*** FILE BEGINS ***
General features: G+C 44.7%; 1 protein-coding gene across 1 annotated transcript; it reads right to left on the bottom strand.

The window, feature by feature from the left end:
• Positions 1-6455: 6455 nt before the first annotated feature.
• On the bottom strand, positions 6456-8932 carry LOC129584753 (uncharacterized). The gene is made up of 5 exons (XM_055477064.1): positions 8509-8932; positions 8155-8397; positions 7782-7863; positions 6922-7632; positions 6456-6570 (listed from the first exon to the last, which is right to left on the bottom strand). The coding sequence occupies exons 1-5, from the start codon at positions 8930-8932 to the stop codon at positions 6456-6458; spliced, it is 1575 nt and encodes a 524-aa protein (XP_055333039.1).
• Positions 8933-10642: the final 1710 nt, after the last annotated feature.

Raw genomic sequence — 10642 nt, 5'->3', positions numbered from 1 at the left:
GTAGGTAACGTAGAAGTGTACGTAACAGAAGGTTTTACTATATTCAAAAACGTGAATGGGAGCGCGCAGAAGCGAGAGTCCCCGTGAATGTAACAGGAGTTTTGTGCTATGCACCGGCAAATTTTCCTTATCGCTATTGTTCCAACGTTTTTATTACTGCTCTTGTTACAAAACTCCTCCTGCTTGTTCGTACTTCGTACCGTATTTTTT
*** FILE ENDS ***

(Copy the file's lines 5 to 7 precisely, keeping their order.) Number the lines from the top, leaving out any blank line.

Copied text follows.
• Positions 8933-10642: the final 1710 nt, after the last annotated feature.

Raw genomic sequence — 10642 nt, 5'->3', positions numbered from 1 at the left:
GTAGGTAACGTAGAAGTGTACGTAACAGAAGGTTTTACTATATTCAAAAACGTGAATGGGAGCGCGCAGAAGCGAGAGTCCCCGTGAATGTAACAGGAGTTTTGTGCTATGCACCGGCAAATTTTCCTTATCGCTATTGTTCCAACGTTTTTATTACTGCTCTTGTTACAAAACTCCTCCTGCTTGTTCGTACTTCGTACCGTATTTTTT